This weekend marked the convention for the Conservative Party of Canada. One of the speakers this year - Kevin O'Leary. He had drawn some attention months ago when it was speculated that he would run for party leadership. Earlier this week, he joined the party and over the weekend he spoke, using this opportunity to speak to people about ''the future of Canada'' with the aim of improving transparency and getting ''better results'' in government.
As O'Leary has articulated, he leads some early polls (despite the fact that we are about seven months away from the leadership convention). He is popular amongst several key demographics and already has name recognition (and not the kind that comes with much political baggage). O'Leary is a best-selling author, a television personality, and a business mogul. Most importantly, however, is that he is already being lauded as an outsider who is all too keen to speak his mind freely.
This shouldn't surprise anyone given the traction of Trump and Sanders in the United States. Both candidates, as I remarked in an earlier post, have built strong grassroots movements with large online presences. The true success has been in mobilising people against the status quo of ''politics as usual'' and O'Leary can absolutely benefit from this. Aside from his pro-business stance and his national celebrity, O'Leary is seen as someone who is honest and straight-talking, something to be viewed as contrary to other political leaders who speak in jargon, appear rehearsed, and come across as partisans.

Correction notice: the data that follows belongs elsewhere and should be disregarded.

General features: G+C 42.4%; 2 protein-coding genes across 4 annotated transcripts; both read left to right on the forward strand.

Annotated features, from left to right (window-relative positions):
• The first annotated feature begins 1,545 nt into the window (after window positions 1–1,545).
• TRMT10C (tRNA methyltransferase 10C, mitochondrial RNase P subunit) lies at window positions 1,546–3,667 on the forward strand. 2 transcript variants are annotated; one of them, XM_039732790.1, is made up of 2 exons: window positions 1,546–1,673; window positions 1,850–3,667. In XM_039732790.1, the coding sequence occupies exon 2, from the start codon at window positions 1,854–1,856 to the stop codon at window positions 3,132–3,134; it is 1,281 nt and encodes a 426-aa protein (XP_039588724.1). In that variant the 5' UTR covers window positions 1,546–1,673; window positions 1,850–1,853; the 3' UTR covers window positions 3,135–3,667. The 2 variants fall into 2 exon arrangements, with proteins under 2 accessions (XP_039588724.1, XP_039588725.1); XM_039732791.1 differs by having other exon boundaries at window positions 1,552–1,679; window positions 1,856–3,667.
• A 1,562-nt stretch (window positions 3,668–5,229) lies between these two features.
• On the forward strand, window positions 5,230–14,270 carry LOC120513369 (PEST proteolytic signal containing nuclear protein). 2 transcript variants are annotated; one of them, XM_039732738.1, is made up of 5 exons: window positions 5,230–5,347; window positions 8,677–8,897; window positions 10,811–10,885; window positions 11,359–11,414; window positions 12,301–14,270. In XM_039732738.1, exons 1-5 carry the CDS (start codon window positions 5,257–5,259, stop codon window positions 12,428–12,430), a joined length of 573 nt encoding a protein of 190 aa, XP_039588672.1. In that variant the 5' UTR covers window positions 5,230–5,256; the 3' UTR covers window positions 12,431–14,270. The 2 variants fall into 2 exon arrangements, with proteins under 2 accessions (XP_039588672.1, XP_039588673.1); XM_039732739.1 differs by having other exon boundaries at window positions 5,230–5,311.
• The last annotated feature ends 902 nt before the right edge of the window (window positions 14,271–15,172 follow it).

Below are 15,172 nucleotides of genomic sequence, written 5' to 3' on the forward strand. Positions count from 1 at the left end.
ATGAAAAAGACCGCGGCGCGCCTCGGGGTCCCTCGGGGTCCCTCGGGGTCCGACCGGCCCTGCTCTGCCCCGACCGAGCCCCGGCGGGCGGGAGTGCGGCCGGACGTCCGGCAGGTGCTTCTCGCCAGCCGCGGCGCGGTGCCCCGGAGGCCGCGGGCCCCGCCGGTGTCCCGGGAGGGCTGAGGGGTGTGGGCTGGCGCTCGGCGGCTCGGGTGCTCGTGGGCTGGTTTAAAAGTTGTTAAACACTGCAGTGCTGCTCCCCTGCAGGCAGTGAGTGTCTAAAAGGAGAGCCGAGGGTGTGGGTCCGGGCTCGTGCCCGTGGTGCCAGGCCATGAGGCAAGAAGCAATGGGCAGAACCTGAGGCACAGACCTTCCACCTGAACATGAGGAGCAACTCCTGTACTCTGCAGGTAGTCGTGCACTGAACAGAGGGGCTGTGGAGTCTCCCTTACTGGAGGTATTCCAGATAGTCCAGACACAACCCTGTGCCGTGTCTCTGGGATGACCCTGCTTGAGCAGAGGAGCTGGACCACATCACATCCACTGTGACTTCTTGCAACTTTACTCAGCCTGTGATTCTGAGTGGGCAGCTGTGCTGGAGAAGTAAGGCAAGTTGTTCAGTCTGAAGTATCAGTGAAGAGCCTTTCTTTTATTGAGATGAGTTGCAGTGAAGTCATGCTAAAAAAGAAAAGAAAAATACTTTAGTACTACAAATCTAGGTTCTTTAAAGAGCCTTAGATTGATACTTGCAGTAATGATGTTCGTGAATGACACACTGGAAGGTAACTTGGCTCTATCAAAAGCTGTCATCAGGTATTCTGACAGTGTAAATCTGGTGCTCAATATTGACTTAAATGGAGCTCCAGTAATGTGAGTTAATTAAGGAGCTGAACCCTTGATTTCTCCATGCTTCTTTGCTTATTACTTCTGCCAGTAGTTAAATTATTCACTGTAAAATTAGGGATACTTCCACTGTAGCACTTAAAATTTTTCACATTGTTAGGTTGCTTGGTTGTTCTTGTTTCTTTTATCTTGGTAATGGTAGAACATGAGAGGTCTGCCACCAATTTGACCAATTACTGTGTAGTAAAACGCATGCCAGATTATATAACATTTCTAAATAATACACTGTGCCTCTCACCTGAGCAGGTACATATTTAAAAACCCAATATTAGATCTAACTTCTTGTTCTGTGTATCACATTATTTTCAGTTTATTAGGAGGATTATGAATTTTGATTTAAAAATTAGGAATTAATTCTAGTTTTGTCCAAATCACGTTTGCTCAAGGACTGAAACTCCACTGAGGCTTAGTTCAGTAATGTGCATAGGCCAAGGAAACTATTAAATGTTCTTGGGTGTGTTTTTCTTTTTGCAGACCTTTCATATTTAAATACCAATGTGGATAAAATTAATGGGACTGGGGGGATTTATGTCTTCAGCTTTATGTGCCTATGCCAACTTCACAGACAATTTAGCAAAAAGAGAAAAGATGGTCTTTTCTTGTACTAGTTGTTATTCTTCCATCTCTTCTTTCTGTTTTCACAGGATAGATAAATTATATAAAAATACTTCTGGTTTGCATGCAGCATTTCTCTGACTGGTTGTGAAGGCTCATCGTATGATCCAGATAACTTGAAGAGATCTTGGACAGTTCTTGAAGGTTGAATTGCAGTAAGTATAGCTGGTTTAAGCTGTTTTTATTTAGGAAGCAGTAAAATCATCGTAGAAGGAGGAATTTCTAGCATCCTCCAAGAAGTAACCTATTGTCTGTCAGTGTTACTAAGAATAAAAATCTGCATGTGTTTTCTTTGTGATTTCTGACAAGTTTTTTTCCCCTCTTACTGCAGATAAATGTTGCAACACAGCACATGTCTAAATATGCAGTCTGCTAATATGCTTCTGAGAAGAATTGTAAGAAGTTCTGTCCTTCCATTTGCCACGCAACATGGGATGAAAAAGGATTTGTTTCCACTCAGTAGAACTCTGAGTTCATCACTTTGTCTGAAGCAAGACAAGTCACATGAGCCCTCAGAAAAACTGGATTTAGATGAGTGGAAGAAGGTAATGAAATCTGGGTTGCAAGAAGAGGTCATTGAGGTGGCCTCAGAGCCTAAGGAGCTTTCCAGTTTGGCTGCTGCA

All of this, of course, is borne of the false perception that those who are experienced business leaders will be excellent stewards of the national economy. Beyond the stereotype that Conservatives are strong fiscal managers, business savvy and guiding a national economy have little in common. The backlash of late against government (more generally) and politicians (more specifically) has been fed by the idea that a functional government only requires just a few more cuts. Ideological gaps are widening (as they did in the 1930s in Europe) and the results may very well be further polarisation when it comes to many social and economic questions.
O'Leary may very well have the charts to sweep him into public office, but he'd be wise to watch carefully what is occurring in teh United States. Given his attitude toward risk, I presume that he will not declare candidacy until Trump's success against the Democrats looks to be somewhat proven. We know already that Trump is a divisive figure (based on the Republican nomination) but we have yet to see how this will pan out in an election. O'Leary must be aware that his is in a similar situation.